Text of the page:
Readers are invited to observe the world from Higashida's perspective - and what a startling perspective that is . . . Higashida is wise beyond his years and constantly expressing his gratitude towards his family, above all his resilient mother. His pronouncements often ring with Yoda-like depth. He sounds like a village elder and it is impossible not to listen . . . challenges, even ones as seemingly insurmountable as those presented by severe disability, are negotiable. Hope - Higashida's favourite word - prevails. -- Leaf Arbuthnot ― Sunday Times
The Reason I Jump was a game-changer, not only for those with a special interest in autism, but for anyone interested in the sheer diversity of human brains. In short essays using crystalline prose, Higashida made a gentle but devastating case that autism had been entirely misunderstood: it was not a cognitive disability at all, but a communicative and sensory one . . . This follow-up may not have the same surprise value, but it does something just as inspiring: it shows us how, with a little luck, plenty of support and a huge amount of determination, a "neuro-atypical" person can forge a happy and fulfilled path into adulthood . . . Higashida's observations across a whole range of topics are moving and thought-provoking - all the more so for coming from the perspective of a social outsider. -- Alice O'Keefe ― Guardian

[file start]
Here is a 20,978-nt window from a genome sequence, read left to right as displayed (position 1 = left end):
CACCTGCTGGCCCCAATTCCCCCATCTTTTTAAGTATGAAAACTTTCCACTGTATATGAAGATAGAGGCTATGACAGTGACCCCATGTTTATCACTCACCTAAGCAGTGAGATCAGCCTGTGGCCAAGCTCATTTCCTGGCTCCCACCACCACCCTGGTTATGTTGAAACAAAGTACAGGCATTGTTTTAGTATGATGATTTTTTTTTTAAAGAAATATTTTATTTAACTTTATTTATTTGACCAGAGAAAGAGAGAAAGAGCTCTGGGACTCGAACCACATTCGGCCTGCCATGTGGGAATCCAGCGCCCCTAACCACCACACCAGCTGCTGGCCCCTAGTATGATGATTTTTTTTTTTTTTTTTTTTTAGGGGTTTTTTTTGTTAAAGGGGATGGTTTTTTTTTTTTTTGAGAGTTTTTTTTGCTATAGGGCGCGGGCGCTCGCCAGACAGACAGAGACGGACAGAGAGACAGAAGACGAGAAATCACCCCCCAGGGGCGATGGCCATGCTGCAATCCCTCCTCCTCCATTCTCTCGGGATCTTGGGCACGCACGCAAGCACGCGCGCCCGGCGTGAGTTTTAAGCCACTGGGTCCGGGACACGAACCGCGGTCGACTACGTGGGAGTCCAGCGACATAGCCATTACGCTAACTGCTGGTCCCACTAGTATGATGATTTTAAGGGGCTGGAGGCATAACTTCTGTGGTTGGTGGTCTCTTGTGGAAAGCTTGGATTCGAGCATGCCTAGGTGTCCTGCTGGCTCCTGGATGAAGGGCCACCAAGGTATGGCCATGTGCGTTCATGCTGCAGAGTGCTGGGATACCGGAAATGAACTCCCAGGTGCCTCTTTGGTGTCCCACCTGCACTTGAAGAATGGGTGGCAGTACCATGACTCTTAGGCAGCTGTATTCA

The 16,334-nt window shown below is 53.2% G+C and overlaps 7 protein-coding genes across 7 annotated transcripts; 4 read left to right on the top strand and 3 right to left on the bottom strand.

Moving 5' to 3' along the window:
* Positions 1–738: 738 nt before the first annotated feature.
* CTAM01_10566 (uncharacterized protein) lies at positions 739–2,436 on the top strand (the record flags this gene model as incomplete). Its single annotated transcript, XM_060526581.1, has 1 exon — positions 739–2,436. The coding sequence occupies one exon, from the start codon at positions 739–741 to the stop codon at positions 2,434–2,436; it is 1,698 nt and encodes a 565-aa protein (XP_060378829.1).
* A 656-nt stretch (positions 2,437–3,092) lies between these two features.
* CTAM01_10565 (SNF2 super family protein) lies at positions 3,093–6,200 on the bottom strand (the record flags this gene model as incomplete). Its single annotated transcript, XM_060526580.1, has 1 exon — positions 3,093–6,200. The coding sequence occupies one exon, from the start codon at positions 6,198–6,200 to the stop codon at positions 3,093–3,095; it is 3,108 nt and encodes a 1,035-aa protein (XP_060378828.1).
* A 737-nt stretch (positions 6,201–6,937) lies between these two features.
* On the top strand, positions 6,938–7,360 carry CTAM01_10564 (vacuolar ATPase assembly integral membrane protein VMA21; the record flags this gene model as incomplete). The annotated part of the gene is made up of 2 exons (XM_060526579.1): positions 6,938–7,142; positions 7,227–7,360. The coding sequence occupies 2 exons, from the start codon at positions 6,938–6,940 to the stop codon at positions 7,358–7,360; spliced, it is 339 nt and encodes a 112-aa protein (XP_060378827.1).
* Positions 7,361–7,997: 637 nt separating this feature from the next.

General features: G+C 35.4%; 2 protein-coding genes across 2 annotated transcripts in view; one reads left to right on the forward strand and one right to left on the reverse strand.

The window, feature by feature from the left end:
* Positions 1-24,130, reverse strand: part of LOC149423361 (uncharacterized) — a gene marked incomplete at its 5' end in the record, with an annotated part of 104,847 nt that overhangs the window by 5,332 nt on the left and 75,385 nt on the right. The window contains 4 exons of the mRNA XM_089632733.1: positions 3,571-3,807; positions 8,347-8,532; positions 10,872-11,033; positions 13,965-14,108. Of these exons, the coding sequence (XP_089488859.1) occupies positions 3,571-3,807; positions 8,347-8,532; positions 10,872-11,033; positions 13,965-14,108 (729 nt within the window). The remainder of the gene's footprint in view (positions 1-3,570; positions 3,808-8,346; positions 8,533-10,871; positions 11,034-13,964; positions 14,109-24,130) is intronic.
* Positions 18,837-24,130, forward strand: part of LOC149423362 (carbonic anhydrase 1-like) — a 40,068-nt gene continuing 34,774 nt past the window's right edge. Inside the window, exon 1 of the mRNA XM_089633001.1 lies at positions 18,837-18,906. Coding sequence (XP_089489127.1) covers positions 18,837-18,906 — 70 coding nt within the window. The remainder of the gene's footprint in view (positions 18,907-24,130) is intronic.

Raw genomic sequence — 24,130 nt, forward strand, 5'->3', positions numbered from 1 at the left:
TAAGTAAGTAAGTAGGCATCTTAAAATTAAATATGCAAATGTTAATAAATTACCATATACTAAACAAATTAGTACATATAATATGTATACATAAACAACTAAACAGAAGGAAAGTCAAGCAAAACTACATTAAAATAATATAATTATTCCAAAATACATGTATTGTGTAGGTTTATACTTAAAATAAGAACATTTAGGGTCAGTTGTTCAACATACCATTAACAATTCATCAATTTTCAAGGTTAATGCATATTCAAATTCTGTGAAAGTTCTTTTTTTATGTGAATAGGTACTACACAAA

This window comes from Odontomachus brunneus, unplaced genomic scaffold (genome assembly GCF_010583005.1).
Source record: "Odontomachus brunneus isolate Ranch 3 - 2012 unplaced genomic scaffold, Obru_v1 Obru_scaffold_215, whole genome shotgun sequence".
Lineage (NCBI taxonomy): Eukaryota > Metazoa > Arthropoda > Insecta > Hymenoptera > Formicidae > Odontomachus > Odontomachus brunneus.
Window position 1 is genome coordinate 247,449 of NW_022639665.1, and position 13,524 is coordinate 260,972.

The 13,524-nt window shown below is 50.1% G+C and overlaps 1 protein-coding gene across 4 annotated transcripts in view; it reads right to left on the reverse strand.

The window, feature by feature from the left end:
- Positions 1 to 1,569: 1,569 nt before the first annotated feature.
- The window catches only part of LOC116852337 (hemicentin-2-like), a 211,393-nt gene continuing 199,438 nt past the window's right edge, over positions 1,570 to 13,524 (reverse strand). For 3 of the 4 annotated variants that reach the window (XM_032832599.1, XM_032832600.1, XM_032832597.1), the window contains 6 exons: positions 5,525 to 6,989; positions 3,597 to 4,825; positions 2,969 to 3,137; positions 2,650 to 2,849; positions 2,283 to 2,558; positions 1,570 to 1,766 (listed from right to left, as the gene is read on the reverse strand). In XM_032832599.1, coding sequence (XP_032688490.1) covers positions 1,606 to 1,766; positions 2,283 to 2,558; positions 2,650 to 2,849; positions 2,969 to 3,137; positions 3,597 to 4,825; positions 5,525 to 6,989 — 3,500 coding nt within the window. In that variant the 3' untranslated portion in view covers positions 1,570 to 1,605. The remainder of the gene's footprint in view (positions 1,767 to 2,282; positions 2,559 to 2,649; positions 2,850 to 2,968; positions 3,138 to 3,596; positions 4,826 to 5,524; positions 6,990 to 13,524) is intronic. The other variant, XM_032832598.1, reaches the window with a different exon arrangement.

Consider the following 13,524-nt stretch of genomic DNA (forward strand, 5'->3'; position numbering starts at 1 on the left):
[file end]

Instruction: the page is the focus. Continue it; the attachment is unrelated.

The book rightly challenges the methods and attitudes that prevail in supporting people with autism. It is rich in metaphor . . . Fall Down Seven Times, Get Up Eight should be read by many beyond the circle of parents seeking to understand their child. It places Mr Higashida among the first rank of gifted writers, not just writers with autism. ― Economist Published On: 2017-07-12
Higashida's words are surely a vital message for all those who love and care for autistic family members or friends . . . his writing is poetic, with an inspirational tone that reveals wisdom beyond his years and an acceptance of diversity that we should all aspire to . . . Higashida holds up a mirror to conventional assumptions about autism, including those of health professionals, and challenges us to do better . . . The extraordinary impact that he is making on families across the world continues. -- Anna Remington ― The Lancet